Sam Harris, and humanity's
moral future

by joel a. wendt

I am a writer, not so much a public speaker.   So I hope you won't mind too much if I read this to the camera*, instead of trying to render it seemingly spontaneously.   I can do spontaneous, but not on this subject matter and in this context.  Basically I have written a response to Sam Harris's talk given at the recent TED conference ...

*exists also as a Youtube video.

As I watched Sam Harris prowl the stage at the recent TED conference, via the YouTube video, I was struck (in part) by how much he resembled a protestant preacher.   His religion was different, but it clearly meant the same thing to him that a preacher's systems of beliefs mean.

For Sam Harris this belief system included a kind of hyper-rationality, coupled with a faith in the teachings and processes of natural science, which from his point of view saw itself as superior - as a truth process - to any world view that might challenge it.  The approach to moral issues that he proposed and defended bore little difference in style and felt passion, to the views of someone whose Bible was the Old and New Testament.  Except in Mr. Harris's case, the content of his Bible included evolution, big bang theory, and modern research on the brain.

Lest the listener of this piece think I'm just another lame-brained Christian fundamentalist, they should actually read my works, which are available for free on the Internet.   The difficulties with modern evolutionary theory are discussed in my essay: the Quiet Suffering of Nature; as regards the big bang theory one can read about those problems in my essay on The Misconception of Cosmic Space as Appears in the Ideas of Modern Astronomy; and, my examination of the limits of brain research - that is discussed in the essay The Natural Christian.

Just like a preacher, Mr. Harris was filled with a kind of self-righteous fervor: asserting that his was the right view; that his kind of science could ultimately answer all deep moral questions with what was right and true; that the world should follow him; and, that this would put an end to those religious views he despised.  Now I do not exaggerate here, for despise was clearly what he felt, as he mocked and criticized religions and peoples for whom he had no real empathy, although in his own view he saw empathy as a human characteristic of high value.  Asked at the end his talk by a kind of moderator, to reconsider his critical views of others, and to reach for a more empathic understanding of what it might mean to be born and raised in a region of the world, with a highly different culture and language, he refused.

He was not interested at that point in a rationality counter to his own, and clearly spoke in an effort to convince not just his audience but himself as well, through what he seemed to feel was rational argument, that the mocking and despising of large groups of people that he exhibited was itself morally defensible.  Although he did not directly refer to it, as one who follows his work I am aware that he regularly includes, in those who should be mocked and found morally wanting, Christians and others who would be tolerant of different religious views.  Mr. Harris has no tolerance for tolerance, which is a classic form of hypocrisy that while allowing no acceptance of others, yet hypocritically finds its own similar in nature views entirely acceptable.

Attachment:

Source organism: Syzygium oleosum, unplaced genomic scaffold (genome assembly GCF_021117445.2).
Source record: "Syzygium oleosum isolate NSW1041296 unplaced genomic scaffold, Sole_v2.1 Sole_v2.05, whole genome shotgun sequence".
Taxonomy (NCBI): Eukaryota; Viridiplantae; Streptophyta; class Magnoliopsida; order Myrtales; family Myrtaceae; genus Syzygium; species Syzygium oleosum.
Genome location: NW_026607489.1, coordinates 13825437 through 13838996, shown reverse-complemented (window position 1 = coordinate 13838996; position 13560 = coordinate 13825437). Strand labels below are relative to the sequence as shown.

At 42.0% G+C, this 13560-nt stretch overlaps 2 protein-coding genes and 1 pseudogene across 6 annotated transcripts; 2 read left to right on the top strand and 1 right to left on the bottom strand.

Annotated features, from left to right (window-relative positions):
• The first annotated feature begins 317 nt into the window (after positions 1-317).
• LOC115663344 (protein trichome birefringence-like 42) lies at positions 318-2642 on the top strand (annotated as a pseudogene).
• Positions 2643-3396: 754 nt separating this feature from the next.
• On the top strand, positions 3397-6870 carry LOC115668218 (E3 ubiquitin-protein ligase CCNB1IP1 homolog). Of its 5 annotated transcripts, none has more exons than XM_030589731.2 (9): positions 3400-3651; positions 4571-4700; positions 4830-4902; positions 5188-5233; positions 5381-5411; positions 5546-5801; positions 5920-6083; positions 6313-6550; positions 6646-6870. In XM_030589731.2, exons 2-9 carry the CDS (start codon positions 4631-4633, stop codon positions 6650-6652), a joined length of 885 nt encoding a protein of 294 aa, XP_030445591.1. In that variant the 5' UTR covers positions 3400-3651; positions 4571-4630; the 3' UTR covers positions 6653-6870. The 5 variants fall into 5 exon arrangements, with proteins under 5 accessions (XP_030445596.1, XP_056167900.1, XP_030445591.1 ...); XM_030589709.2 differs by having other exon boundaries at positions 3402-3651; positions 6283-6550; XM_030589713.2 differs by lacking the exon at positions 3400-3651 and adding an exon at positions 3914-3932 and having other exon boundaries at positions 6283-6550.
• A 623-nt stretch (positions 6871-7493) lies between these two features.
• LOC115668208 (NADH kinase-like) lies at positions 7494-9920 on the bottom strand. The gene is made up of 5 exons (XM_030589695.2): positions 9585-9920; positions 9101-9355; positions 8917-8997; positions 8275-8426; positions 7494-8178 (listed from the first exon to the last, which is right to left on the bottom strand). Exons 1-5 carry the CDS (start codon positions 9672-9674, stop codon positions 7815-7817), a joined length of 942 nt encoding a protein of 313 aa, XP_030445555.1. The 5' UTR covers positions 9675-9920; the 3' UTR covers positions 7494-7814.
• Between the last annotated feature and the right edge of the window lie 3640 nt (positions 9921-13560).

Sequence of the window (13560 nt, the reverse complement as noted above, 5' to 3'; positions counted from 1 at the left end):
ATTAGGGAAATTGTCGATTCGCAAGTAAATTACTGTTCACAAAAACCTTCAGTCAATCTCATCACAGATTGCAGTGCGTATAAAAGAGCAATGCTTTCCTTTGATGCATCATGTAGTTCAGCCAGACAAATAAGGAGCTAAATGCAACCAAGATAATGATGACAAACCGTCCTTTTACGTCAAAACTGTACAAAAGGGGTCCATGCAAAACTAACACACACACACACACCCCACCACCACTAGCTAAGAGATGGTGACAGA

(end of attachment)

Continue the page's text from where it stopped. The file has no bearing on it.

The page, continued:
It does not seem to enter into his consciousness that when Christ teaches in the Sermon on the Mount that we should be cautious about judging others and watch more closely the beam in our own eye, and less closely the mote in another's eye, that right there in that teaching is the very core of a moral and ethical principle that is fully rational and scientific.  The thing is that this principle needs to actually be practiced, a personal moral discipline with which Mr. Harris does not seem familiar.

At the same time we should be aware that Mr. Harris is not alone, and that many Christians do not themselves practice it, nor do many of those in other religions, including the religion of atheism.  That Mr. Harris takes of the scientific enterprise and does exactly the same thing - that is fail to see the beam in his own eye first - only continues and compounds the flawed human characteristic so many of us share, that wants to judge, but not recognize in that impulse something profoundly weak and unloving.  Mr. Harris wants us to believe that his religion of science will produce moral teachings that will rival what the Great Teacher of Love offered to the world, while at the same time Mr. Harris is entirely unwilling to love those he mocks and despises.

Trying to be rational, Mr. Harris proposes certain concepts as a basis for his prejudices.  For example, he asserts that what one ought to do is to answer the deep historical questions of the problem of good and evil by holding as the highest values a kind of human rationality (similar to  his), and that the goal of any such limited rationality should express itself within our communities in an effort to promote what he calls the flourishing of the human being.  He presents a fantasy of an idyllic future in which his style of rational morality will replace those values he mocks and despises, which fantasy is nothing new in the history of thought, but just another Utopian dream that is bound to fail because it lacks a willingness to enter into a real understanding of what it means to be a human being.